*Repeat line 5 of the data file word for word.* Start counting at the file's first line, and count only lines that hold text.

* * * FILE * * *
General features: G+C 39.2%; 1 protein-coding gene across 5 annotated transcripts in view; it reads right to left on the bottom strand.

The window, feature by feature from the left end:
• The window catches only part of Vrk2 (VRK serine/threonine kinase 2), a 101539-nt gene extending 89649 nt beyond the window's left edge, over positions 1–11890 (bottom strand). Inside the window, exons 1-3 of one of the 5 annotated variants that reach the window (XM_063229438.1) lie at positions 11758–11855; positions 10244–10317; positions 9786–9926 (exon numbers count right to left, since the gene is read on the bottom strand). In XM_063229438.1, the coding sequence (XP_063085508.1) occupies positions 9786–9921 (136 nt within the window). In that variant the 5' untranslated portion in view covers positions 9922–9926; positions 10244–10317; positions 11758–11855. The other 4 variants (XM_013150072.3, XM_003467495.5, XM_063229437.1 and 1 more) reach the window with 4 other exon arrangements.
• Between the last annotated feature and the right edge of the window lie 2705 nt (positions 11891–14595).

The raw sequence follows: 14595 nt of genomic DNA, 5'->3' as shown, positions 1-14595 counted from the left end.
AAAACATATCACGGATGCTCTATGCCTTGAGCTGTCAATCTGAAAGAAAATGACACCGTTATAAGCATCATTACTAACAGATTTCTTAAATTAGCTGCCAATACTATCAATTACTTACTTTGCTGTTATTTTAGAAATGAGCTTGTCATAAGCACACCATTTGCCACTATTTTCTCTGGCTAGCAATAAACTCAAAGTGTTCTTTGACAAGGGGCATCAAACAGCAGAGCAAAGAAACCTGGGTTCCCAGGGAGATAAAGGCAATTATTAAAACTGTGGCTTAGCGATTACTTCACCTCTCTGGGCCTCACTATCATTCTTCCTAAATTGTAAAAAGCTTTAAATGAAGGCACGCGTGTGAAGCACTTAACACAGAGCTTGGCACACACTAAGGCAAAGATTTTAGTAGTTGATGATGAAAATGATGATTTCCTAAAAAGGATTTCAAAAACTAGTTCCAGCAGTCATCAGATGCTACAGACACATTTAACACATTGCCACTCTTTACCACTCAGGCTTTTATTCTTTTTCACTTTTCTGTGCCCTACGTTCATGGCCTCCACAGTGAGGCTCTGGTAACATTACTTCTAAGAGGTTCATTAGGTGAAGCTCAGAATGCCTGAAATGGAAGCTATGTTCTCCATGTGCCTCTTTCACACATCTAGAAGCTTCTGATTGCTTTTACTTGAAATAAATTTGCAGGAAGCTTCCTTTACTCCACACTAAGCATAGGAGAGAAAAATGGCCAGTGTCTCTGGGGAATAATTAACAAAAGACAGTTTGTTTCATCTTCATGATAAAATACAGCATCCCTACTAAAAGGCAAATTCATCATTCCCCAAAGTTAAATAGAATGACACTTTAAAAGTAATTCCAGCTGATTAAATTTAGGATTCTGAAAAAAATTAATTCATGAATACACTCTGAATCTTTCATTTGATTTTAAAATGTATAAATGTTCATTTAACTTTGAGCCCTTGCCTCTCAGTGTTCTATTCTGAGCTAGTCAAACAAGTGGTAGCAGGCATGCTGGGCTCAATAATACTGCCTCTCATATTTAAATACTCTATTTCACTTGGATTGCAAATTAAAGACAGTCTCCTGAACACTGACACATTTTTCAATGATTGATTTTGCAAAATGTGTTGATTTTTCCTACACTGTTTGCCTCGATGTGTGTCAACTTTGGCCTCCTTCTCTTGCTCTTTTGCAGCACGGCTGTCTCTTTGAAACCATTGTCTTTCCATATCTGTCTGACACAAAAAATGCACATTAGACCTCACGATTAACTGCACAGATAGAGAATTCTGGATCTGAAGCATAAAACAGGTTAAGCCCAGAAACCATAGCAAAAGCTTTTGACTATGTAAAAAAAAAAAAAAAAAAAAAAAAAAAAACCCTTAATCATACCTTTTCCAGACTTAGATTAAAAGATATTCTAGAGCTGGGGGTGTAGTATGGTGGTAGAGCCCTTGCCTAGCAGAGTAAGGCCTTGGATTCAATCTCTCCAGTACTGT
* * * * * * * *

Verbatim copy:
The raw sequence follows: 14595 nt of genomic DNA, 5'->3' as shown, positions 1-14595 counted from the left end.